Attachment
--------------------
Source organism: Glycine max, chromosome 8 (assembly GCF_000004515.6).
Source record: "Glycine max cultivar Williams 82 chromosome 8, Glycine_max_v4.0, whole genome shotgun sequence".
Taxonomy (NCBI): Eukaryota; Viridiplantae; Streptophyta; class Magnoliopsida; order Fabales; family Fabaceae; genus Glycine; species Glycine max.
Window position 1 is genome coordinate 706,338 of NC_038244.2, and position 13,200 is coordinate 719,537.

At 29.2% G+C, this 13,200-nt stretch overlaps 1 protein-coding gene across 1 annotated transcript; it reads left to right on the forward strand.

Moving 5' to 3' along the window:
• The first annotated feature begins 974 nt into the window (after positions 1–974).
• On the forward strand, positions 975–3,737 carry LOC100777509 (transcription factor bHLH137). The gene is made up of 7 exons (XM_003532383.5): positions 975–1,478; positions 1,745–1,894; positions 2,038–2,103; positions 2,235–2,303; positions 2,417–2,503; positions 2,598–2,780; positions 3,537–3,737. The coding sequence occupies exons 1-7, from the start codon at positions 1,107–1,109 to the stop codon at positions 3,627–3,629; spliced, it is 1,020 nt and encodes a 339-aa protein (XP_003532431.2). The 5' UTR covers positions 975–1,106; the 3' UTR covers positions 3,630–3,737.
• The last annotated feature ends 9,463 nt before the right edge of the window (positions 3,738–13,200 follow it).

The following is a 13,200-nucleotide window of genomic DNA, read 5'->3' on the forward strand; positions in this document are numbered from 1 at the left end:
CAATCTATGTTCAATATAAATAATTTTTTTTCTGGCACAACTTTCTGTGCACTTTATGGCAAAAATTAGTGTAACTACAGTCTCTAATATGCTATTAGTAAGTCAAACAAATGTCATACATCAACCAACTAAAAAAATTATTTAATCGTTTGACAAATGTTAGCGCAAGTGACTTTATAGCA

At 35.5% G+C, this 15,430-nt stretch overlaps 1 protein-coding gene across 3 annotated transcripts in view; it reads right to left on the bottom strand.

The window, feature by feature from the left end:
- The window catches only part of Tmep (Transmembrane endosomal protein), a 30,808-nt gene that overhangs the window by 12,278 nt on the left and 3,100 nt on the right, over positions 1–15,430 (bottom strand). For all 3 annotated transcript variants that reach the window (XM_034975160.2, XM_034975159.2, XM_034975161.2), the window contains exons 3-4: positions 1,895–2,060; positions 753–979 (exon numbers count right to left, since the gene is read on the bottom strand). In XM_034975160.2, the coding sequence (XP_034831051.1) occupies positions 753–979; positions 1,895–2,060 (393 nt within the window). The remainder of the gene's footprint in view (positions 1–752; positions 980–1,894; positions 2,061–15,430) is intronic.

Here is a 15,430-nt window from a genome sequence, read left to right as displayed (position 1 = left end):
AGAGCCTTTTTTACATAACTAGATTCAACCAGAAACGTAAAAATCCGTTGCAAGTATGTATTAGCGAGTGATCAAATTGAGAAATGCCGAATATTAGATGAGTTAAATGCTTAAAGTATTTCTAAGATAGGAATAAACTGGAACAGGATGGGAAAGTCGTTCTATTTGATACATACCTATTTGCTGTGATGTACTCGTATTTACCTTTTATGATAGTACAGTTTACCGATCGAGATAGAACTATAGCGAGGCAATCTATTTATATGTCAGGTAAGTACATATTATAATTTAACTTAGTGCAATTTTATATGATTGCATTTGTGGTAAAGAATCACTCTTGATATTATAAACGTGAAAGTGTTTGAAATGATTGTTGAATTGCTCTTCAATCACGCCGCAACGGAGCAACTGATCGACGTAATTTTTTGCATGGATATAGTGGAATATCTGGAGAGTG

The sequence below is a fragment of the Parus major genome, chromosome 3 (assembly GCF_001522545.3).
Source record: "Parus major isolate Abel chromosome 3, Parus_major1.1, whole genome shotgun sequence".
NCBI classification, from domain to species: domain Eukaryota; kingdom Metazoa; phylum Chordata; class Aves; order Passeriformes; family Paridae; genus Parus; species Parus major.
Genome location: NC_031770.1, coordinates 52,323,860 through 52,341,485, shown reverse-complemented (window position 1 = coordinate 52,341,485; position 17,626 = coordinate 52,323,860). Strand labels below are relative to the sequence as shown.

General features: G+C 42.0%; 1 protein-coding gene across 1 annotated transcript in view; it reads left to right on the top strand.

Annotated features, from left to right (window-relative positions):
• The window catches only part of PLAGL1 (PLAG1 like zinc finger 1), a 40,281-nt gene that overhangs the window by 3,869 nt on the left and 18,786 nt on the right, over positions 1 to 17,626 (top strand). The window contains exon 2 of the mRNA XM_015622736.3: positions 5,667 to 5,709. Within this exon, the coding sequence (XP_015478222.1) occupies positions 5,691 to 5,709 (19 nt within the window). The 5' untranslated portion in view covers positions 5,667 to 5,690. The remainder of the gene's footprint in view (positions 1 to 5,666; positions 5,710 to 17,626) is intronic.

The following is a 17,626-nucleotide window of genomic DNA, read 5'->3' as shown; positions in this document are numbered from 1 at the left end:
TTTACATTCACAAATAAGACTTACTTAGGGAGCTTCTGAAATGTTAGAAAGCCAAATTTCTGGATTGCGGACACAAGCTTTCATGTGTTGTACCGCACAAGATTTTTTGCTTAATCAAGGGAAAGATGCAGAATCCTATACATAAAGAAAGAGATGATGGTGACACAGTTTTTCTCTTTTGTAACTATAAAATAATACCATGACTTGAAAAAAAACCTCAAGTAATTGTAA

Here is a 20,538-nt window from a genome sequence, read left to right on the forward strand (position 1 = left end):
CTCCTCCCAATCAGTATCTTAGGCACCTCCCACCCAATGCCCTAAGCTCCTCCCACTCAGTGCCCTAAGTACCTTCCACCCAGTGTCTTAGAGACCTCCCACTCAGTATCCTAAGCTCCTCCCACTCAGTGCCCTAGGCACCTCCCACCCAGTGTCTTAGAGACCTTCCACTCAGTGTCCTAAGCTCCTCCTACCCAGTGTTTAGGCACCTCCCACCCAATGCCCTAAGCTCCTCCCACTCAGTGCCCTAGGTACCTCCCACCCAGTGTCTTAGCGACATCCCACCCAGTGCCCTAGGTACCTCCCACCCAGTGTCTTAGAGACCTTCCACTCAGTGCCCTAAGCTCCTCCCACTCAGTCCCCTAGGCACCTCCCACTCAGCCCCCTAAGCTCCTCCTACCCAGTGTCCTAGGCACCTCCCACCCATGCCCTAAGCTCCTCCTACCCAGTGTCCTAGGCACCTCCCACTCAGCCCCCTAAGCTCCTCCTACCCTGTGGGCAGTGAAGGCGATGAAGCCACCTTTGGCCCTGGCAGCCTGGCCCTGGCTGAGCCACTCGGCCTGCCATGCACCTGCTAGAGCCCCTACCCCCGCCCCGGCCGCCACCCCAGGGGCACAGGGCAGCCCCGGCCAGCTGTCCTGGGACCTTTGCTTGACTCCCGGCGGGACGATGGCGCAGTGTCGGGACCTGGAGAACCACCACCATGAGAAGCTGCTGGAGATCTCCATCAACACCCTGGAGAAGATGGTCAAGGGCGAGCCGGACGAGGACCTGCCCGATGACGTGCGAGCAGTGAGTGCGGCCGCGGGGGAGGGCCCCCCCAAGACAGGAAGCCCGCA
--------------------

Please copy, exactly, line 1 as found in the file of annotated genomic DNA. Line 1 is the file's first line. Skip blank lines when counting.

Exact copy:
Source organism: Glycine max, chromosome 8 (assembly GCF_000004515.6).